Upcoming Fairness Hearing in NFL Concussion Litigation

By Christine Baugh

On November 19, Judge Anita Brody will hold a fairness hearing in the class action lawsuit of National Football League (NFL) Players v. NFL re: concussion injury. This is one of the final steps toward final approval (or rejection) of the settlement in the case. Before final approval Judge Brody must determine that the settlement is fair, reasonable, and adequate for the over 20,000 retired NFL players who are included in the class. A variety of concerns have been brought forth publicly regarding the proposed settlement, which received preliminary approval from Brody earlier this year. Around 140 retired NFL players filed objections to the proposed settlement and around 200 have opted out of the class. This blog post provides a brief overview of the settlement and objections to it.

Settlement terms (summarized):

  • Monetary Awards for those with a qualifying diagnosis. Award amount is determined based on a sliding scale that factors in diagnosis, age, and years played in the NFL.
  • Baseline Assessment Program. Class members who are Retired NFL Players have the option to participate in a baseline assessment and medical monitoring program.
  • Education Fund will be established to promote safety and injury prevention in football.

The long-form settlement document can be viewed here.

Concerns (summarized, non-exhaustive): 

A variety of concerns regarding the preliminarily approved settlement have been brought forth through the media and other channels. These are the types of issues that will likely be discussed at the fairness hearing and that Judge Brody will have to weigh in her determination of whether the settlement is fair, adequate, and reasonable for the class as a whole.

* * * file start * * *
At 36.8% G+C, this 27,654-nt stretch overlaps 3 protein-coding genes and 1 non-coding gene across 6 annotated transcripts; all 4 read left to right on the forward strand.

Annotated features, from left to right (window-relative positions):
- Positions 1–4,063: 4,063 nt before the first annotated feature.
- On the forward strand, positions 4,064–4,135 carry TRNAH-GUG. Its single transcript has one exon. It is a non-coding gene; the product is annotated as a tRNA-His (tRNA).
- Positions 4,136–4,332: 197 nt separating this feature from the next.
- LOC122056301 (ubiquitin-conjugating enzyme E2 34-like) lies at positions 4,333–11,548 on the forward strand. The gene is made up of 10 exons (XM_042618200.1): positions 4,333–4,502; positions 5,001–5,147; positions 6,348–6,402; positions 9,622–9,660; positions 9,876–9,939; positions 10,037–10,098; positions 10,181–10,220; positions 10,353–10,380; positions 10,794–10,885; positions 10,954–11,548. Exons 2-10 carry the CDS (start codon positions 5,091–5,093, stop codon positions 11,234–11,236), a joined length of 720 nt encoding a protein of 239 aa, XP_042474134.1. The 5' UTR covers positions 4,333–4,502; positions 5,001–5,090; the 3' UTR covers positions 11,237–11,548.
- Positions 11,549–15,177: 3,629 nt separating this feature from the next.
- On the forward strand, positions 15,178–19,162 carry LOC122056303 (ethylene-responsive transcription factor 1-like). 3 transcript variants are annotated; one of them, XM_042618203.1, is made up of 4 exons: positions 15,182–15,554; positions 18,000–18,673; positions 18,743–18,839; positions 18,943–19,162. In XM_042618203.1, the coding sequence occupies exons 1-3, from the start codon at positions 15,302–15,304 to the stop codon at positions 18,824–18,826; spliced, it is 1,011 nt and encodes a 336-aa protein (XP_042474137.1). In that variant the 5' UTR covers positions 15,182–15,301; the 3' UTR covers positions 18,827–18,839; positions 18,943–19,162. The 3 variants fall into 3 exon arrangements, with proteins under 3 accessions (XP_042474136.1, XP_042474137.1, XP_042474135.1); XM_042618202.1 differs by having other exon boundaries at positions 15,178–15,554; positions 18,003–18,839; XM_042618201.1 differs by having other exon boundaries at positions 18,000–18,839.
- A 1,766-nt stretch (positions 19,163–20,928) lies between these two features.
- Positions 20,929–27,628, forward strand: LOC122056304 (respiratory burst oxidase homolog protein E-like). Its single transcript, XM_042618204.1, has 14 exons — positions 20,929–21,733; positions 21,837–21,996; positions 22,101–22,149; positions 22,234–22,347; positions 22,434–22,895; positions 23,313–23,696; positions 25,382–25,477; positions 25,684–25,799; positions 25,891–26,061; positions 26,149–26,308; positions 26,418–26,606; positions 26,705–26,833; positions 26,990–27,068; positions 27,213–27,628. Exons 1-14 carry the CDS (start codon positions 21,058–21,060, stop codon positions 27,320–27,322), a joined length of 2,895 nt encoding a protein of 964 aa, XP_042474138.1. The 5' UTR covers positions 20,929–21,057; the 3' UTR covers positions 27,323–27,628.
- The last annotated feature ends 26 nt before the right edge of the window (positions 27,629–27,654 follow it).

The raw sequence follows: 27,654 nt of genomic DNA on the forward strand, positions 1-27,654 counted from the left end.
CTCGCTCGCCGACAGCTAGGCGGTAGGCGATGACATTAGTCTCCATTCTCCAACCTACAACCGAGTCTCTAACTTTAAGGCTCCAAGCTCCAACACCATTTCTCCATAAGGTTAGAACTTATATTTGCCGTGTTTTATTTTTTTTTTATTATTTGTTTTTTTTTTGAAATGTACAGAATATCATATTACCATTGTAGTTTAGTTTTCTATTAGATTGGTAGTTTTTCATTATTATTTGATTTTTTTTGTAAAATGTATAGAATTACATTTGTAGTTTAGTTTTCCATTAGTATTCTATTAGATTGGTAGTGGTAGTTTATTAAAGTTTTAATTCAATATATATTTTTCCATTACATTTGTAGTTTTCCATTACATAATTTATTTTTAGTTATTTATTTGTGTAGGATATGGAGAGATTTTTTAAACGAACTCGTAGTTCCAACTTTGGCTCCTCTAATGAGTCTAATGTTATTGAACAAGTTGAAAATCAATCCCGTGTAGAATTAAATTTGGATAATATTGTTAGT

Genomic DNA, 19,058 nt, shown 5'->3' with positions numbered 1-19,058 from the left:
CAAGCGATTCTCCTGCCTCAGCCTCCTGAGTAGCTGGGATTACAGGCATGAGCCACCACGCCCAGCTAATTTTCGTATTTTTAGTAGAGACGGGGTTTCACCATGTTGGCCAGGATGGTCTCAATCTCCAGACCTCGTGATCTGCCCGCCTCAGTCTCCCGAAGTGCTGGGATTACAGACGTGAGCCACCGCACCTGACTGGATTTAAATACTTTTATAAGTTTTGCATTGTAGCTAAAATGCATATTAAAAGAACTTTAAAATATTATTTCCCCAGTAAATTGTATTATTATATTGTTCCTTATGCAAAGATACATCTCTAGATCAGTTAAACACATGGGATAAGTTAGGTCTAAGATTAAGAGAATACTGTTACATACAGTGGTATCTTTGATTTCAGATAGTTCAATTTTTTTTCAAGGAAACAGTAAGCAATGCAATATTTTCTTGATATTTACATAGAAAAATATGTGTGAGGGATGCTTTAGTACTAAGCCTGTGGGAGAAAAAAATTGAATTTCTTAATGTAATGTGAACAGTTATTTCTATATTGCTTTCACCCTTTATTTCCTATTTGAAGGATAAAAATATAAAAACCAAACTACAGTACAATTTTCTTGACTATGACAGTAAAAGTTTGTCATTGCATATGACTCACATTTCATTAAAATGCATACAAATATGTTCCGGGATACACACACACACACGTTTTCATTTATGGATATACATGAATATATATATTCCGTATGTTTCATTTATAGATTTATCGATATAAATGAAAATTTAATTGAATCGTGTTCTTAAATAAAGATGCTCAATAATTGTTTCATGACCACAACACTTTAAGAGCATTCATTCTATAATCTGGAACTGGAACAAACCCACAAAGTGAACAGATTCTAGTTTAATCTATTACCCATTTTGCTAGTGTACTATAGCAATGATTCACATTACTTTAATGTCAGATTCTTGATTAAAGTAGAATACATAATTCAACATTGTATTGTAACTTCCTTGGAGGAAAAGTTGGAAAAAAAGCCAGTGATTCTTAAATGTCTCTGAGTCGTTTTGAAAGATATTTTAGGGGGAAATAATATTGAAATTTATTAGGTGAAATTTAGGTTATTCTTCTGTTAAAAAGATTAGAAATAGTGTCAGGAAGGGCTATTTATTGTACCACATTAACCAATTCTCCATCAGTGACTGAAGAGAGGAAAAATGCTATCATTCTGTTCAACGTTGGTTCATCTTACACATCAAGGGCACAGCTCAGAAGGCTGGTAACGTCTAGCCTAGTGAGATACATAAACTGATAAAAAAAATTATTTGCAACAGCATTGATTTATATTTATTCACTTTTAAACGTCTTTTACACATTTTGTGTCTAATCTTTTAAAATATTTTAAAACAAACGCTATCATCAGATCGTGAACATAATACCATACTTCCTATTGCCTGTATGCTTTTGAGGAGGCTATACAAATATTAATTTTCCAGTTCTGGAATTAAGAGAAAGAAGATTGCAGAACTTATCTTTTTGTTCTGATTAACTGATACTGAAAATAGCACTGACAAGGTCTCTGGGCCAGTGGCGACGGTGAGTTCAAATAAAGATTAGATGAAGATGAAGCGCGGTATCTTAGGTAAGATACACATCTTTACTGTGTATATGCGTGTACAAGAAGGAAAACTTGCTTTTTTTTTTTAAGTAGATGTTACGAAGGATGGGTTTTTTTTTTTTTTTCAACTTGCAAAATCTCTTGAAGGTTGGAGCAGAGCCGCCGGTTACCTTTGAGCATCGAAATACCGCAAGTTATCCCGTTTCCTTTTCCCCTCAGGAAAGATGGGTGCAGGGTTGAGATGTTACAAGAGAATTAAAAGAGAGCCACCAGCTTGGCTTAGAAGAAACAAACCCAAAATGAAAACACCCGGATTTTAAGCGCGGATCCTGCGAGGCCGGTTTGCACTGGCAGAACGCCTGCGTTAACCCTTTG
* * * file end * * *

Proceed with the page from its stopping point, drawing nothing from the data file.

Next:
Many concerns regard the categories of diagnosis that are eligible for compensation.

Compensable categories are too restrictive: Under the current settlement agreement, former players can be compensated if they have a qualifying diagnosis of Alzheimer’s disease, Parkinson’s disease, Amyotrophic Lateral Sclerosis (ALS, or Lou Gehrig’s disease), death with chronic traumatic encephalopathy (between January 1, 2006 and July 7, 2014), and what are called Level 2 and Level 1.5 Impairment (these categories represent a pattern of performance on a battery of neurocognitive tests that is 2 or 1.7-1.8 standard deviations below normal, respectively). Some have argued that, although the categories included are important to compensate, there are other prevalent problems such as pituitary dysfunctiondepression, and mood and behavioral disorders that are associated with repetitive head trauma and should also be covered by the settlement agreement. Others are concerned that there are characteristics about the existing categories that are problematic (see next two points below).